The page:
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Happiness in the Time of Covid? Part 2

Inspirational 100 year old ‘Captain Tom’ Moore who’s raised over £30 million for the NHS

Older people are not despairing!

Part 1 reported that ‘Perennials’ are bearing up much better than others during this pandemic. But why?

We are the most vulnerable but..

I’m not a Pollyanna  I know that the risk of a severe illness, or worse, rises with age. This virus relentlessly discriminates against the elderly; older people have suffered enormously, lost their lives, or watched a loved one do so.

And many who’ve escaped the virus have still been badly affected due to their personal circumstances. Uncertainty is extremely stressful. Each one of us one has suffered loss of some kind. Many did not see their grandchildren, who bring huge joy to their lives, for months. Loneliness and isolation have increased. And older people have fewer years ahead than behind them, so time is more limited and precious.

But despite 2020 being such a tough year, I still believe…. 

…most of us are relatively lucky

We have a great deal going for us, including the ‘U Curve of Happiness’ (covered in my last blog) that found we become happier in later life.
We are more resilient, increasingly grateful and appreciative of the ‘here and now’. We gain a greater perspective of what’s important. Our good, bad and ugly life experiences have taught us much, including acceptance of what we cannot control and the fact that even the bad times come to an end.

As well as these advantages helping us to cope, I think we’re luckier – even with Covid and our greater vulnerability – than those in midlife or younger. You may disagree, or have other views, but here are my thoughts as to why.

● As fewer of us over 65 are working (although not always through choice), we have less anxiety over careers and job security, and fewer financial difficulties than those now working reduced hours or unemployed – all the more serious if there’s a family to support. 

● Most older people have not had their education affected or had the stress of combining home schooling, working from home and perhaps also caring for elderly parents. Despite the joys of increased family time, coping with young children 24/7, often in far from ideal conditions, is challenging. It’s far easier being a grandparent.

● We’ve missed family and friends, hugs and touch, a holiday, our hairdressers, going to the pub or eating out, culture and more. But I think deprivations have generally had a worse impact on younger generations – well, maybe excepting hairdressers!

● With less responsibilities (especially if retired) and more free time we’re able to do more of what we enjoy, including bingeing on biscuits and Box Sets, decluttering, or simply slowing down and having an afternoon nap.

● Lockdown enabled us to take up, indulge, or return to, hobbies and interests, from gardening (if lucky enough to have one), DIY, and creative activities, to cycling and walking. Of course, physical activity is great for both physical and mental health, and we do need to nourish and give to ourselves too. Self-care is very important, especially now, so being a little selfish and spoiling ourselves shouldn’t make us feel guilty. Bring on a daily slice (or two) of cake!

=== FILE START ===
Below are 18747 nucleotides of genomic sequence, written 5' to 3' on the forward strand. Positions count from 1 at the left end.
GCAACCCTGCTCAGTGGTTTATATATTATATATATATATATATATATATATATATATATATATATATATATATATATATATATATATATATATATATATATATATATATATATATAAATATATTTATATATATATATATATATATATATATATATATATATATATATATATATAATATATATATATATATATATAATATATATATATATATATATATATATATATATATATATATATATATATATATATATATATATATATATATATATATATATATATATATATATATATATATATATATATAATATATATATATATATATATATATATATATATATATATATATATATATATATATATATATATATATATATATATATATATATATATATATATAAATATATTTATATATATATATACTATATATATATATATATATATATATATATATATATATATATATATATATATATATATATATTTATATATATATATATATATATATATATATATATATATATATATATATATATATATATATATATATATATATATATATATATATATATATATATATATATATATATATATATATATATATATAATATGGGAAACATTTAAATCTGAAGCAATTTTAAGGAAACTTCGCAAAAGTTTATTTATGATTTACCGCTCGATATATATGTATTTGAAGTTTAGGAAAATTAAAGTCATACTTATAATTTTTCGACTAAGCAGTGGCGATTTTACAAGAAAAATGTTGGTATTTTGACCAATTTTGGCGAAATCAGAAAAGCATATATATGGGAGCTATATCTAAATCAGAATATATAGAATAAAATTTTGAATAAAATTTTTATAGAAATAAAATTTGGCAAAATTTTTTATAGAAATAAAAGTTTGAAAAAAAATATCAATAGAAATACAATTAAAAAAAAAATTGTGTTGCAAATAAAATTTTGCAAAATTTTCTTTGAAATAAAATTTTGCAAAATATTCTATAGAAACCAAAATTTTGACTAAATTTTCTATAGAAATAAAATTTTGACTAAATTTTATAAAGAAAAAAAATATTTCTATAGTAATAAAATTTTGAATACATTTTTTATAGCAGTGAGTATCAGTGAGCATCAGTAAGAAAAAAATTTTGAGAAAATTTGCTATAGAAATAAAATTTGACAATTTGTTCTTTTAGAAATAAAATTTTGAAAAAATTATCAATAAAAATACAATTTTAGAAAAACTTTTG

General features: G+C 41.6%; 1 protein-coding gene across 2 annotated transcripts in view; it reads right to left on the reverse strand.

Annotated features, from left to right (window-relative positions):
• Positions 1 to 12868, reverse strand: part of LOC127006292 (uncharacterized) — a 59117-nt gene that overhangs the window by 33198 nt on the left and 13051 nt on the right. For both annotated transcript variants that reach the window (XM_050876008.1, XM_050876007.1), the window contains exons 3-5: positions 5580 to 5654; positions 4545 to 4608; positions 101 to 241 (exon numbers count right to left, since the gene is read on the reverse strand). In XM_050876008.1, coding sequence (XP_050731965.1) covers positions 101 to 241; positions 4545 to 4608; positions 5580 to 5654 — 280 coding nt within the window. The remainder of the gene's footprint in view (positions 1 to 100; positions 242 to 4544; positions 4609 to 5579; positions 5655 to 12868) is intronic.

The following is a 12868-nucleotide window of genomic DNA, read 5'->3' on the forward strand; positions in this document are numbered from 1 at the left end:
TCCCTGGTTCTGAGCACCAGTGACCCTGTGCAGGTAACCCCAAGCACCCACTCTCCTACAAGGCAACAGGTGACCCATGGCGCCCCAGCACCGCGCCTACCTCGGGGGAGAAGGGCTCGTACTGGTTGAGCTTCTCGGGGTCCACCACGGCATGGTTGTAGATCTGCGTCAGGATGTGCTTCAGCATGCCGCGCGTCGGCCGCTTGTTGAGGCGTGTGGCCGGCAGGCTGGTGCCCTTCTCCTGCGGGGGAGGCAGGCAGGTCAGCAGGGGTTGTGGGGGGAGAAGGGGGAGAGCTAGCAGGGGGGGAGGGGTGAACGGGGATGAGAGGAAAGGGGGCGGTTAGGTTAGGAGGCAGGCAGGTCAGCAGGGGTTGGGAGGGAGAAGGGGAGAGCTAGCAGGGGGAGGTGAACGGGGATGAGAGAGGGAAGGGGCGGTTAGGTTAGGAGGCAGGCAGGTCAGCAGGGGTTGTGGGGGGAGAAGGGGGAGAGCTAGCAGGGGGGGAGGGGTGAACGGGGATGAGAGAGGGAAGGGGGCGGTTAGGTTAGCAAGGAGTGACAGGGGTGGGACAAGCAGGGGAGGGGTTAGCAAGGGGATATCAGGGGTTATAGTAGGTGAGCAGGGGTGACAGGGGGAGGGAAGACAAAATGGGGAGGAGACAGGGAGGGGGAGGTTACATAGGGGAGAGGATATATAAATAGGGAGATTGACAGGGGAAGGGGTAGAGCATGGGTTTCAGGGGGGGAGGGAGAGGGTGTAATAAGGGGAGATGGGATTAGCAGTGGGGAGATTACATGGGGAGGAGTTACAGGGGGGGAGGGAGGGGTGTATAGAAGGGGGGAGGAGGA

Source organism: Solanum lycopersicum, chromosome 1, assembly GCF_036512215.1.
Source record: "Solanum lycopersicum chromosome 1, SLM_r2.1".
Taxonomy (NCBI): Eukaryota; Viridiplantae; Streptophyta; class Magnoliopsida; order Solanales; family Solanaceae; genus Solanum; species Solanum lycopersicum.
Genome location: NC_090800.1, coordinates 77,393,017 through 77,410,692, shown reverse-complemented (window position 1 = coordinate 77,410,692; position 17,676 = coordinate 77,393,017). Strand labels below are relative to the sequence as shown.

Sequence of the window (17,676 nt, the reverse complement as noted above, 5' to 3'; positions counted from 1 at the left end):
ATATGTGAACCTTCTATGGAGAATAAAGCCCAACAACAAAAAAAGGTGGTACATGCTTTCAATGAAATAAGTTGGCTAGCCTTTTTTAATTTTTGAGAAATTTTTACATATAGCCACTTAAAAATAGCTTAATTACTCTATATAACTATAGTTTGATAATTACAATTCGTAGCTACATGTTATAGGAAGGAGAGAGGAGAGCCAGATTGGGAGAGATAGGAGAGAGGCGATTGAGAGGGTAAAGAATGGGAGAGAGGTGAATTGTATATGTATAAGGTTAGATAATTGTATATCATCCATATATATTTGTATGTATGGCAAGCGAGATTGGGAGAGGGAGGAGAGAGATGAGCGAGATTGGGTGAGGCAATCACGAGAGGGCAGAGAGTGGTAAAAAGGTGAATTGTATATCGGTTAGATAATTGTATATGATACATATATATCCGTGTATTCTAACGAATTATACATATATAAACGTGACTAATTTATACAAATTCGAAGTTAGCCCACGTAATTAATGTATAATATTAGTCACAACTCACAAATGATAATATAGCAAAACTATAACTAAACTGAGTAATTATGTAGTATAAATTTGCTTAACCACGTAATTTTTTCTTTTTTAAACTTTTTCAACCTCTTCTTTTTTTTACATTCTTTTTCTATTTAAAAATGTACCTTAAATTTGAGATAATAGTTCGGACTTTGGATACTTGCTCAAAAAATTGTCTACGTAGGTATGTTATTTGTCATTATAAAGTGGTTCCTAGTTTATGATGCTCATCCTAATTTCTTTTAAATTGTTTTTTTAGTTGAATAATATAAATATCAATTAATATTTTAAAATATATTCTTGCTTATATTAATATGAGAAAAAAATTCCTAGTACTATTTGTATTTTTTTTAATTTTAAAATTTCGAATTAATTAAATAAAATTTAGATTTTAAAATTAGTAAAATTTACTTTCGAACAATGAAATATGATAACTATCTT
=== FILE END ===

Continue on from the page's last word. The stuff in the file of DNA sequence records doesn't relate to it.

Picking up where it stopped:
Stunning Kew Gardens – a haven of peace and beauty these past months.

Starting to ‘sing’ with Open Age (happily for others, I’m muted); doing Zoom ballet classes and dancing in my local park; creating this website; enjoying our small garden and larger, uncrowded Kew Gardens; and watching all three seasons of the TV series ‘The Marvellous Mrs Maisel’ with a glass, or more, of wine; all these, and more, have brought me joy. There are also many things I’m grateful for, such as my family, keeping well, reconnecting with old friends – and not queuing at the Post Office for missed deliveries, as we’re always at home.

● Far more older people are embracing digital technology for the first time and are now able to communicate with friends and family, access services, watch cultural events, or take part in online activities. For example, members at Open Age have reported how much online classes have contributed to their wellbeing. This is unsurprising as lifelong learning has been shown to improve happiness, purpose and being engaged in life.

Open Age has gone online with 100+ hours of weekly activities from dance, art and languages to lessons on using Zoom.

● We may also be less anxious as we probably have more control over our daily lives. This makes it easier to take precautions to protect ourselves from this virus. A great many over 70s have been doing just that. I’ve had the ‘freedom’ to become a screen-addicted hermit, even if a pretty reluctant one!

Perhaps this helps to explain why our stress and anxiety levels have been lower and our contentment higher.

And we’re being kinder to each other! 

Many believe, me included, that we’re becoming a more altruistic, caring society. There’s been an increase in gratitude and empathy, some having experienced loneliness, unemployment, or poor mental health for the first time. Since Covid’s arrival, communities are becoming more connected and this has benefitted many older people.